Dutch political party VVD states in its current election programme (2021) that the Netherlands has one of the largest social rental sectors in Europe but that the waiting lists for social housing average nine years. The party promises to make social housing more available to people with smaller incomes by stimulating richer people to move to private housing. The VVD is the Netherlands’ largest political party and known for its conservative-liberal policies.
There are two claims to be checked in this statement. The first is ‘The Netherlands has one of the largest social housing sectors in Europe’ and the second is ‘the waiting list for social housing averages nine years’.
Largest social housing sector
Is the VVD’s first claim about social housing true? In 2018, the Netherlands totalled 7.7 million houses. The amount of social housing units was 2.2 million, according to a study by the Dutch government in 2018. Social housing accounts for 28,7% of the total housing market. According to researcher Alice Pittini and the writers of the academic book Social Housing in Europe, the Netherlands indeed has the largest share of social housing, when seen as a percentage of the country’s total housing market.
In Social Housing in Europe (2007), a book published by London School of Economics and Political Science, an interesting distinction about social housing sectors became clear. The Netherlands has the highest percentage of social housing in Europe (now 28,7%). However, France has 4.2 million social houses, compared to the 2.4 million that the Netherlands has. But the 4.2 million French social houses make up only 17% of the total French housing market. Therefore, the Netherlands does have the largest social housing sector in Europe when analysed in the perspective of the national housing market as a whole.
Utrecht University professor dr. Joep Steegmans says “The Netherlands indeed has a large social housing sector, though it is hard to compare it to other countries because the definitions of social housing vary.” Steegmans is specialised in the housing market. He points out that Dutch statistics often confuse the amount of houses owned by housing corporations and social housing units.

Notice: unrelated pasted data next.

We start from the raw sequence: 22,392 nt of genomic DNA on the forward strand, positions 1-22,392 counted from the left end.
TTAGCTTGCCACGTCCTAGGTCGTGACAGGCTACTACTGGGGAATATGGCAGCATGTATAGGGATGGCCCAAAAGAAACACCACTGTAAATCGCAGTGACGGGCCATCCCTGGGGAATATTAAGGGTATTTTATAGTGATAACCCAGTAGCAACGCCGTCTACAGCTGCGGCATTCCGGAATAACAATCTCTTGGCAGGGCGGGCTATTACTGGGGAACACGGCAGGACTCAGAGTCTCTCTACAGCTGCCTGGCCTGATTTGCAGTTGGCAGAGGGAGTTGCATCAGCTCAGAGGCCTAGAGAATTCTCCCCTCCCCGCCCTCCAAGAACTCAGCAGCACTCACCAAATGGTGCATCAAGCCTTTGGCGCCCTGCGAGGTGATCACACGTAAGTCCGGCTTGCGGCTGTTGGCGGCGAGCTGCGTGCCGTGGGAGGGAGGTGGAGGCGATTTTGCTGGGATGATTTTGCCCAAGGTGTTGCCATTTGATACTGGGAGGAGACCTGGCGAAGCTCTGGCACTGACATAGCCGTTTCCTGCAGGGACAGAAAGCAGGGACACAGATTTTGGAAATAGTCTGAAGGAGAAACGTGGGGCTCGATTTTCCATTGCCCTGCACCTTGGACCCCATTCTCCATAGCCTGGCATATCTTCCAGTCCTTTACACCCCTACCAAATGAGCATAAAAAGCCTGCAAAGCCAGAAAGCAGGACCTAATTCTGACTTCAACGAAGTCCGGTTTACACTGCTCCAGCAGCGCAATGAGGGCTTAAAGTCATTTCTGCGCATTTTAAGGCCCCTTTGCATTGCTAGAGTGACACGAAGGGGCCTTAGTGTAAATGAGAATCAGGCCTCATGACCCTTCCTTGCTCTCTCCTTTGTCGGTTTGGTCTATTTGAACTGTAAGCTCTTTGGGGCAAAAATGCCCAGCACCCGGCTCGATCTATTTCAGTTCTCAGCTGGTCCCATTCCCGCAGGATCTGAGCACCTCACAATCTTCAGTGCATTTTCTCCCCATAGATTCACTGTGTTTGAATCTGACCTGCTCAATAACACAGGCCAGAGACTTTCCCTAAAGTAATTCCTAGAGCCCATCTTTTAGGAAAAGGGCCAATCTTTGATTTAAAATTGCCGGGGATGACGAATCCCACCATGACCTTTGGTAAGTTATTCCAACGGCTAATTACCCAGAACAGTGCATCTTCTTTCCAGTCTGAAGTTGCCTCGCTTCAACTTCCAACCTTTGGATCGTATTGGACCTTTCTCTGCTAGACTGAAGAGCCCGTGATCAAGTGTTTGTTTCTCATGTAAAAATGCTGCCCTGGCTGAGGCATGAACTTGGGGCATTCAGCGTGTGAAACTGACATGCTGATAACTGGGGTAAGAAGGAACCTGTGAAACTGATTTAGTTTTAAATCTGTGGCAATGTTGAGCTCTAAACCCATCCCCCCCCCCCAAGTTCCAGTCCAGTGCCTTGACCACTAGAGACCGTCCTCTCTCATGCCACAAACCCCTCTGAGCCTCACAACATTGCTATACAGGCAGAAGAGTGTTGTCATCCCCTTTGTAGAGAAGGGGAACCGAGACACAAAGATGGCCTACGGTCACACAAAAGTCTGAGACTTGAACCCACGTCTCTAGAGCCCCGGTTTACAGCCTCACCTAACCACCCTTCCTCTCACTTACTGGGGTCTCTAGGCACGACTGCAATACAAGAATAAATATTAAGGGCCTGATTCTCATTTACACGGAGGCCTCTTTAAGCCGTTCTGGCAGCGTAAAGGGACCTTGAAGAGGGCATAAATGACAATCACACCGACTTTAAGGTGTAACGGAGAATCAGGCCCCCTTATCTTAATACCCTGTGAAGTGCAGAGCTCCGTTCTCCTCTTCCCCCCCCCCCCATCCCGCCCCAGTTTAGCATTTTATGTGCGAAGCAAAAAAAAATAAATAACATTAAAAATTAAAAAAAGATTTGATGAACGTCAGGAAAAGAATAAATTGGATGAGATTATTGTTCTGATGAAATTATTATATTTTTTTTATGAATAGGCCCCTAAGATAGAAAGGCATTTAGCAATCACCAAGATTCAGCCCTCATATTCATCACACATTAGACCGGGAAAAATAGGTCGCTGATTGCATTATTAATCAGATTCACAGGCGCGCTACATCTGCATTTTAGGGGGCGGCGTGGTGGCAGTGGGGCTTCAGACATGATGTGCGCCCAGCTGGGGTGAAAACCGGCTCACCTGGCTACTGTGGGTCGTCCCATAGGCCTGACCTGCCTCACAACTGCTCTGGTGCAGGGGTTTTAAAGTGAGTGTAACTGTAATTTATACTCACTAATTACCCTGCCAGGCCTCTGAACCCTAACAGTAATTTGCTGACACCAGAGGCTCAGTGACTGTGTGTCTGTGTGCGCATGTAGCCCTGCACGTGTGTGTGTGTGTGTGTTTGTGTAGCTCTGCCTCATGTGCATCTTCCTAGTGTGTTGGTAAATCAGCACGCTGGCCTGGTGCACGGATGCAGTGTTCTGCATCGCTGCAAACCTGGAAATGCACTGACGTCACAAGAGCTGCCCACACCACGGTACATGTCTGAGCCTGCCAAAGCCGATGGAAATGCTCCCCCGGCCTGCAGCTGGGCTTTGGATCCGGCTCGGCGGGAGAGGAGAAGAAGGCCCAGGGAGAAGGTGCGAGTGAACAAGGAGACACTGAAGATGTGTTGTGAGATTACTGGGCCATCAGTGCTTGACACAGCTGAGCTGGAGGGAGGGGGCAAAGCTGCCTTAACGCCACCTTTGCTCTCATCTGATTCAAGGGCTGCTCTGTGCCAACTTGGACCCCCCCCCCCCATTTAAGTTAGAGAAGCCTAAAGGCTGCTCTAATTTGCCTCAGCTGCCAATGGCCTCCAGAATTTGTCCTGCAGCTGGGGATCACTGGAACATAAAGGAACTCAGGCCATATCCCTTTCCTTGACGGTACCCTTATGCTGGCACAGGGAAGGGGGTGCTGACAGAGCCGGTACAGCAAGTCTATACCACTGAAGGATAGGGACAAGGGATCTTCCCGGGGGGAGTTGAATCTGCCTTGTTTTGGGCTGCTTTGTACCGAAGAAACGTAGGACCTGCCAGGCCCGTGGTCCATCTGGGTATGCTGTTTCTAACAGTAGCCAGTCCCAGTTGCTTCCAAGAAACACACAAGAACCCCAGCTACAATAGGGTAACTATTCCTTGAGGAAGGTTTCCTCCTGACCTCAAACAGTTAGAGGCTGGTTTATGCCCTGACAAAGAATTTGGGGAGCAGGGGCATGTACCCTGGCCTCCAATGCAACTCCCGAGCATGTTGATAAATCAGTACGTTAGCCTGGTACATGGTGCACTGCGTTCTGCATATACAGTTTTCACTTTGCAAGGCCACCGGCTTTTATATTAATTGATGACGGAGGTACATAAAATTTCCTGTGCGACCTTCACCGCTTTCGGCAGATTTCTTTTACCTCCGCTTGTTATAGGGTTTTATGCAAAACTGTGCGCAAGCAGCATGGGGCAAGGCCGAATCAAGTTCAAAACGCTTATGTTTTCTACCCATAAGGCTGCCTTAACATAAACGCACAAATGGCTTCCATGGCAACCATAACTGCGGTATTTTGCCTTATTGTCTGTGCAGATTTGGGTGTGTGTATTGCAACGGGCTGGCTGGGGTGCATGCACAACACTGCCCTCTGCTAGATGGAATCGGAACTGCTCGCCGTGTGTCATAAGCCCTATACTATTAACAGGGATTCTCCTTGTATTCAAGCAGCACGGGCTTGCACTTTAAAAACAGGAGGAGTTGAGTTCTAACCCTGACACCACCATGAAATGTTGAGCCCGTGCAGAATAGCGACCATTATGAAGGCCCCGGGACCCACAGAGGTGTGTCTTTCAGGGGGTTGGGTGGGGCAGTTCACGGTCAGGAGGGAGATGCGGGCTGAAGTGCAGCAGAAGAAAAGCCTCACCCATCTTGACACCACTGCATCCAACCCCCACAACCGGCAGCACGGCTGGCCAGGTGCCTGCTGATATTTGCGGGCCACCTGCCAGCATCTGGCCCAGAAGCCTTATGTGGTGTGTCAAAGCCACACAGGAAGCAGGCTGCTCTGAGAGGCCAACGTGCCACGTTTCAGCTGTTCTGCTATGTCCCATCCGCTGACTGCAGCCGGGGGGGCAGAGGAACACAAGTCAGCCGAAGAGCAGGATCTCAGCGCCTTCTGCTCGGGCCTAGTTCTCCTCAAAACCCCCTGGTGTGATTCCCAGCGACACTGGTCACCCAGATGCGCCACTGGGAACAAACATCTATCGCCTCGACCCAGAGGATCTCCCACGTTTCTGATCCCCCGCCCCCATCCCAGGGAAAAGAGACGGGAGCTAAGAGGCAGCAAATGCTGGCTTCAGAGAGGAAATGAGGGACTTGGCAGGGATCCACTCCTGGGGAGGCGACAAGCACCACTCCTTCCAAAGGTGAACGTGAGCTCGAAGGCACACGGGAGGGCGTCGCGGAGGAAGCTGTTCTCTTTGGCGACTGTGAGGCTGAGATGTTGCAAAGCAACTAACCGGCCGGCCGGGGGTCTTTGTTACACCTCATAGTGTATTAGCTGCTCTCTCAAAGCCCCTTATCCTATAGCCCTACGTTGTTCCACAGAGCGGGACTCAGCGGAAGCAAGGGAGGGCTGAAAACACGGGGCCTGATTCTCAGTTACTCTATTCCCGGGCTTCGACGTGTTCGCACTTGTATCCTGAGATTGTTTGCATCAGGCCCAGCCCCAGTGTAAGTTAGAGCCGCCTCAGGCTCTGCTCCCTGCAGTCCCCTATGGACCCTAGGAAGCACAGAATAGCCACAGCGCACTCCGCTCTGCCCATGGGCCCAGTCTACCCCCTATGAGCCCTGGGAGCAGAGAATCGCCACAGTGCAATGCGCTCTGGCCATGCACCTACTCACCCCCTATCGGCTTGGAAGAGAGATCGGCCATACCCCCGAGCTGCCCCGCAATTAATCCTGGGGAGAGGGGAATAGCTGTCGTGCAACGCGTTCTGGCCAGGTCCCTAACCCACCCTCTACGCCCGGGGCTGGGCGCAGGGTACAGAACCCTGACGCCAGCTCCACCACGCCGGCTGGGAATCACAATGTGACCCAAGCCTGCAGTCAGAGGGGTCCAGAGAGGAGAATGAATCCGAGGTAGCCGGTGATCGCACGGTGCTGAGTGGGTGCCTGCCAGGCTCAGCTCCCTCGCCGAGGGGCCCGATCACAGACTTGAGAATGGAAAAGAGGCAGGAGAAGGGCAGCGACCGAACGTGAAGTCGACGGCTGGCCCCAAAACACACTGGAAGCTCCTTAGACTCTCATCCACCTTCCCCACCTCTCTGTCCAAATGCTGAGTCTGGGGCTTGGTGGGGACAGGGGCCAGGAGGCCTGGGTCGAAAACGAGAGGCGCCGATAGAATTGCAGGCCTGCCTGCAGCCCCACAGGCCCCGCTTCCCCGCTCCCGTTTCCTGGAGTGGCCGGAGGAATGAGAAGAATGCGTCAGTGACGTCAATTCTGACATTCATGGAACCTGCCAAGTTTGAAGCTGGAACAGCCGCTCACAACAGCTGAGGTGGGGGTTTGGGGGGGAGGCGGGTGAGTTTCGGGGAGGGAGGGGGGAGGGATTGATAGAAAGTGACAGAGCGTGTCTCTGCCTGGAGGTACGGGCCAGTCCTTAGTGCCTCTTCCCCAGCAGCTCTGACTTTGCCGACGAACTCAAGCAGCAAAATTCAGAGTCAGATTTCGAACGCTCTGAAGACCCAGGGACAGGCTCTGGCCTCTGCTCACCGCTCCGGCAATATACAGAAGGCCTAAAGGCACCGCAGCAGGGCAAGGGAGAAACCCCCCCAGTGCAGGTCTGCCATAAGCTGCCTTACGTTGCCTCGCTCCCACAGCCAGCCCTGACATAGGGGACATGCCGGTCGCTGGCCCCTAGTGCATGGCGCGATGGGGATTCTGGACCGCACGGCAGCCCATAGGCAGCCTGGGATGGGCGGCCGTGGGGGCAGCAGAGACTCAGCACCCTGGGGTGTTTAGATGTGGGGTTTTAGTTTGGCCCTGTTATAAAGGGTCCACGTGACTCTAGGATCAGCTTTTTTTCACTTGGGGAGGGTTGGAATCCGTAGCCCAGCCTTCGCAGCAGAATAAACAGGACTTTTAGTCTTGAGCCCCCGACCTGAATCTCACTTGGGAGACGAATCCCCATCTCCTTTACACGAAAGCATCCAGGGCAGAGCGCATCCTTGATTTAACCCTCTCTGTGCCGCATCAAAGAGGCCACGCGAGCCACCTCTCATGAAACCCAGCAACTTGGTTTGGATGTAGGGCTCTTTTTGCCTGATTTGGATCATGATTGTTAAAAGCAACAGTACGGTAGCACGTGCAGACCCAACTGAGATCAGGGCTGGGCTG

These two aspects are not the same: housing corporations also own houses which are not social houses, meaning the amount of social houses is lower than the amount of houses owned by housing corporations. The Dutch percentage of 28% social housing as a total of the market share is presumably lower.
As Steegmans mentions, the definition of social housing differs amongst the EU countries, write also Whitehead & Scanlon, and Sipková et al. “Different definitions are related to a different level of public intervention in this sector. The common feature is the fact that the purpose of social housing is the general interest, the increase of affordable housing supply and that concrete social housing objectives are based on the socio-economic status and risk factors present” (Sipková et al, 2020, p. 60).
Waiting list of nine years?
Moving on to the second part of the statement, that the average time on a waiting list for a social house is nine years, it appears the VVD isn’t quite right. Country-wide statistics are scarce, though the RIGO housing research institute has looked at waiting time per region. A waiting time of nine years is only true in the provinces of Utrecht and Amsterdam. Furthermore, states RIGO, the term waiting time is often confused with registration time. A person has to actively be responding to house offers if it is to count as waiting time.
Steegmans also mentions this. “The VVD has probably used a research project carried out by RTL News (a large commercial television channel), which used the subscription time. It is questionable if this is the best indicator of a waiting list,” says the professor.
In other Dutch regions, nine years is not the average waiting time. As can be seen on the figure below, the maximum is 8,9 years, which is seen in Utrecht and Amsterdam.
Source: Kromhout, S., & Wittkämper, L. (2019, March). Stand van de woonruimteverdeling: Wachttijden en verdeling in de praktijk. RIGO Research en Advies.
The statement made by party VVD, “The Netherlands has one of the largest social housing sectors in Europe but the waiting list for social housing averages nine years”, can be split in two parts. The first, ‘The Netherlands has one of the largest social housing sectors in Europe’, is true but the second ‘the waiting list for social housing averages nine years is false.
This post was originally posted on www.eufactcheck.eu | A project of the European Journalism Teachers Association, the Utrecht School of Journalism is a proud member.
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